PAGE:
On August 5, the Ukrainian Ministry of Defense declared that all ships traveling to Russia’s Black Sea ports or the Russian-occupied territories will be considered “military carriers.” Specifically, this designation includes the Russian ports of Anapa, Novorossiysk, Gelendzhik, Tuapse, Sochi and Taman (Epravda.com.ua, August 5). This followed Russian attempts to block cargo ships from accessing Ukraine’s Black Sea ports by threatening to treat them as legitimate military targets, as well as Russian strikes on port infrastructure in Odesa (TASS, July 19).
In response to Russia’s provocations, the West provided a restrained yet substantial reaction. On July 22, Ukrainian President Volodymyr Zelensky requested to convene the NATO-Ukraine Council after Moscow threatened civilian ships and conducted increased missile attacks on Ukraine’s ports as part of its intentions to enforce a de facto blockade (Kyiv Independent, July 22; see EDM, July 26). One of the bombed targets—the Port of Reni on the Danube River—is situated right next to the border of Romania, a NATO member. On July 26, the NATO-Ukraine Council was summoned, announcing that the alliance would step up its surveillance and reconnaissance in the Black Sea region to include maritime patrol aircraft and drones (Nato.int, July 26).
Subsequently, on July 30, three cargo ships—carrying Israeli, Greek and mixed Turkish-Georgian registrations, respectively—traveled toward the Ukrainian Port of Izmail on the Danube. Their movements were reportedly monitored by NATO aircraft surveilling the area (Ukrainska Pravda, August 1). These ships were neither stopped nor attacked by the Russian Navy, which would suggest the Kremlin’s hesitation to follow up on its earlier threats. In hoping to claim some legitimacy and justification for its actions—by invoking that the ships were transporting military cargo—Russia could have made a move as the ships traveled toward Ukraine.
Overall, there seems to be some regularity to Moscow’s latest moves in the Black Sea. Russia has shown aggressive behavior toward softer targets that would trigger reduced risks for itself but exercised restraint otherwise. Moreover, the Kremlin is apparently becoming more hesitant to trigger incidents that would force NATO to step up actions that could further benefit Ukraine’s military operations in the region. For example, on June 26, the Russian Ministry of Defense reported that it deployed two Su-27 fighter jets to intercept three British Royal Air Force aircraft—an RC-135 reconnaissance aircraft, which was escorted by two Typhoon fighter jets—that were reportedly moving toward the “state border” of Russia in the Black Sea area (Eng.mil.ru, June 26). A Russian Defense Ministry press release stated that the British aircraft made a U-turn after facing the Russian fighter jets, stressing that the Russian side operated in line with international provisions and that it “avoided flying in dangerous proximity” of the British aircraft. Indeed, the soft language of this report stands in stark contrast to Russia’s antagonistic messages after earlier similar incidents.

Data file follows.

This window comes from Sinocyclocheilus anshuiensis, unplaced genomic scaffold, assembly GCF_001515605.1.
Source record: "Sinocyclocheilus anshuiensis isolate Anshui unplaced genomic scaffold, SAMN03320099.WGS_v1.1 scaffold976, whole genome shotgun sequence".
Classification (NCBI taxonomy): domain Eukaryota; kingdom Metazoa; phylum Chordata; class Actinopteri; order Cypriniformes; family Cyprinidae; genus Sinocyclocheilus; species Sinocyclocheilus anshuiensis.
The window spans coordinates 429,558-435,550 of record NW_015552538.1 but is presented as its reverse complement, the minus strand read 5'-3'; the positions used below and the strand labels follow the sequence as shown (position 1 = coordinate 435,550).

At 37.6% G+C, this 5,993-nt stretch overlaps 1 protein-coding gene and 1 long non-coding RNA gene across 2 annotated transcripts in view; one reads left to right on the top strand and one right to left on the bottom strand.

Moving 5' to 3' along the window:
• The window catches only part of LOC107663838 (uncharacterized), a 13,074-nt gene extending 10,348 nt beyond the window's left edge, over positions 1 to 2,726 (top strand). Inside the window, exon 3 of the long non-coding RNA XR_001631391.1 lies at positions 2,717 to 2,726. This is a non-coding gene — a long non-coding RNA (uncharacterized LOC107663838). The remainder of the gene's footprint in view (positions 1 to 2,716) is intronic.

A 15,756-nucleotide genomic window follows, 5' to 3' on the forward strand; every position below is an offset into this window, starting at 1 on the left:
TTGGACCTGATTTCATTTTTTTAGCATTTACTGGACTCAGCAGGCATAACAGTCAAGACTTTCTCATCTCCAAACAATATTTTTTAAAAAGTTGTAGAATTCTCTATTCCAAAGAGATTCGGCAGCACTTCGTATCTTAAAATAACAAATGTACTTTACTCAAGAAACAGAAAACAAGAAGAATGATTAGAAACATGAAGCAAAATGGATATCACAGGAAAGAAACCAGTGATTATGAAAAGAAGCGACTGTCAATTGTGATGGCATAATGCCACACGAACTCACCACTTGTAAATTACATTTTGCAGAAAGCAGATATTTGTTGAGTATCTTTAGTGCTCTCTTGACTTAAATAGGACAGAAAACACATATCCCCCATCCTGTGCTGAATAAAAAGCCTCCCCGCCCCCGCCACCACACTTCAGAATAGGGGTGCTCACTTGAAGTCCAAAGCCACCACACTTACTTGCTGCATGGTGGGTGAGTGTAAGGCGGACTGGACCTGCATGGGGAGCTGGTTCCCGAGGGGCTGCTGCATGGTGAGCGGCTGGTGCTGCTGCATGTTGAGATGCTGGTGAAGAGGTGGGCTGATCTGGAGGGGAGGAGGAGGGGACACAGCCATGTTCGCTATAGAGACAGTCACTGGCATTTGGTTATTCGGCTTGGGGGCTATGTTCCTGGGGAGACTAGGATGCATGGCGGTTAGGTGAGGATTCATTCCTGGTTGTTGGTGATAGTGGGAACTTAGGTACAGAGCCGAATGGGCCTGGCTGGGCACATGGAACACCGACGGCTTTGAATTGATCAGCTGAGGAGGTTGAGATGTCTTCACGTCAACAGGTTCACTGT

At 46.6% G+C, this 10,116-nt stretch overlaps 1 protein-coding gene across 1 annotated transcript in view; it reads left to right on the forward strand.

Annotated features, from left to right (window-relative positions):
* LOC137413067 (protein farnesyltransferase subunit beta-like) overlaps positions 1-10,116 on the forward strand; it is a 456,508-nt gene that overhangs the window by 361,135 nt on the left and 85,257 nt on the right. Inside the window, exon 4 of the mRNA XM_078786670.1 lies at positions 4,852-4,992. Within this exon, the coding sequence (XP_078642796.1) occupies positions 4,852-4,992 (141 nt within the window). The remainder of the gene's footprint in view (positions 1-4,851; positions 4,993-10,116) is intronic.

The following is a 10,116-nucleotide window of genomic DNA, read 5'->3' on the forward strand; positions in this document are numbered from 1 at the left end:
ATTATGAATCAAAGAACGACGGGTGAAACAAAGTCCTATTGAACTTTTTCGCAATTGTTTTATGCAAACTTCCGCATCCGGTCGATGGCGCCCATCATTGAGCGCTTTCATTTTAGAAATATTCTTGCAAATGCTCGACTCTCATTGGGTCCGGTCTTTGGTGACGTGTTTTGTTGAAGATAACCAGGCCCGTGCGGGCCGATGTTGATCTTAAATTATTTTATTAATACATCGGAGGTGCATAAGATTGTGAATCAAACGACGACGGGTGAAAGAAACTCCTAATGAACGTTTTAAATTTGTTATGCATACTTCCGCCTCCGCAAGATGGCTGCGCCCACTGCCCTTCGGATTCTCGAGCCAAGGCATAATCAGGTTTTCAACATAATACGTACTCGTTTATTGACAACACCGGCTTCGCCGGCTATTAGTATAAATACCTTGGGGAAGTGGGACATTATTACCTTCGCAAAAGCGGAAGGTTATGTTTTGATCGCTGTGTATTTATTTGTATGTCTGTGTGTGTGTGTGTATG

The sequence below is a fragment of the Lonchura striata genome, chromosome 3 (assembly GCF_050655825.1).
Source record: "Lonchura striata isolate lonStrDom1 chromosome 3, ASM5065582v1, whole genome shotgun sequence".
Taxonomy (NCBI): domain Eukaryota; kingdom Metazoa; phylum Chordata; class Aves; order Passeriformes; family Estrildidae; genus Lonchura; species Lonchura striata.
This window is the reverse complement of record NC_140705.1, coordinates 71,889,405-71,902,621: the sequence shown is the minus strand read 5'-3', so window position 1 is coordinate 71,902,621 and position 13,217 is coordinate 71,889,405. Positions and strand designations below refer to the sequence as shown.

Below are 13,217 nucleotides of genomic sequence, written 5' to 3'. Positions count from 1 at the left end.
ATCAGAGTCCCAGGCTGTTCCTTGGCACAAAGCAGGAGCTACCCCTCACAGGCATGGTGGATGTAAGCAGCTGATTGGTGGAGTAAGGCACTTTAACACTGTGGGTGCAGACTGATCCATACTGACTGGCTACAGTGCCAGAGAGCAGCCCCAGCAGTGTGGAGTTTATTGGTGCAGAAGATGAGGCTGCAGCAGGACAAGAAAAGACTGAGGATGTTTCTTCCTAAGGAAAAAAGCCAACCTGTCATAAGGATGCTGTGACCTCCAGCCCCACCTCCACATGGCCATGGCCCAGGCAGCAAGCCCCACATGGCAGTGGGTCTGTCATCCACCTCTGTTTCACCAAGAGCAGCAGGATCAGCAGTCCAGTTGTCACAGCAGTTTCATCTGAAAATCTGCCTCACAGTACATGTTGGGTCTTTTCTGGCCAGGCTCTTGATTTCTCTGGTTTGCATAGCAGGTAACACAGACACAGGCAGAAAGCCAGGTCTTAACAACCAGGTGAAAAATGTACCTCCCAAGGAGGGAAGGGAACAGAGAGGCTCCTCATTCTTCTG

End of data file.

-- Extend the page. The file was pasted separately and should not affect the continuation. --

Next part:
The report also strays from the Russian military’s escalatory and aggressive behavior in the Black Sea region. In May 2023, a Russian Su-35 fighter jet engaged in “aggressive and dangerous maneuvers,” making three approaches toward a Polish L-410 Turbolet civilian aircraft, resulting in the crew losing control of the plane (TVP World, May 7). The Polish aircraft was operating as part of a European Union Frontex border agency mission, patrolling international airspace over the Black Sea some 60 kilometers east of Romania’s borders. These dangerous actions were picked up by the NATO Enhanced Air Policing Mission in Romania, which put two Romanian and two Spanish jets on “pre-alert” (Defenseromania.ro, May 6). Prior to this, a Russian Su-27 jet deliberately provoked the downing of a US Air Force MQ-9 Reaper drone in international airspace over the Black Sea in March (Defenseromania.ro, March 16).
Moscow’s aggressive behavior is consistent with the ideas advanced by a segment of the Russian military expert community—namely, that Russia must increase its predominant control over the Black Sea (Expert.ru, January 22). The intended objectives include severely undermining Ukraine’s economic potential while increasing its own by controlling Black Sea ports and commercial routes. Another major, though connected, objective according to these Russian experts is increasing Russia’s ability to pressure Romania and Bulgaria while acquiring more bargaining leverage vis-à-vis Turkey through the use of both direct and indirect military threats.
The Kremlin aims to achieve this by denying non-riparian states from operating in the Black Sea, avoiding the “internationalization” of the areas near Crimea and maintaining Russia’s sovereignty over these sections. The listed incidents where Russia displayed aggressive behavior were aimed toward these goals—using the logic of mixed deterrence by denial and punishment to probe Western fears of military escalation with Russia.
An important lesson to consider is that Russia itself is even more apprehensive about escalating tensions with NATO, given Moscow’s ongoing war against Ukraine. Russia is hesitant that this could further increase NATO aid for Ukraine’s war efforts, especially in the Black Sea. Therefore, the Kremlin’s actions should be interpreted as its engagement in what it sees as a confrontation of resolve with the West, in particular the United States. In answering this call, NATO can deny Russia’s strategic objectives in the Black Sea, making its efforts to increase control over the area too costly and decreasing the probability of Russian success.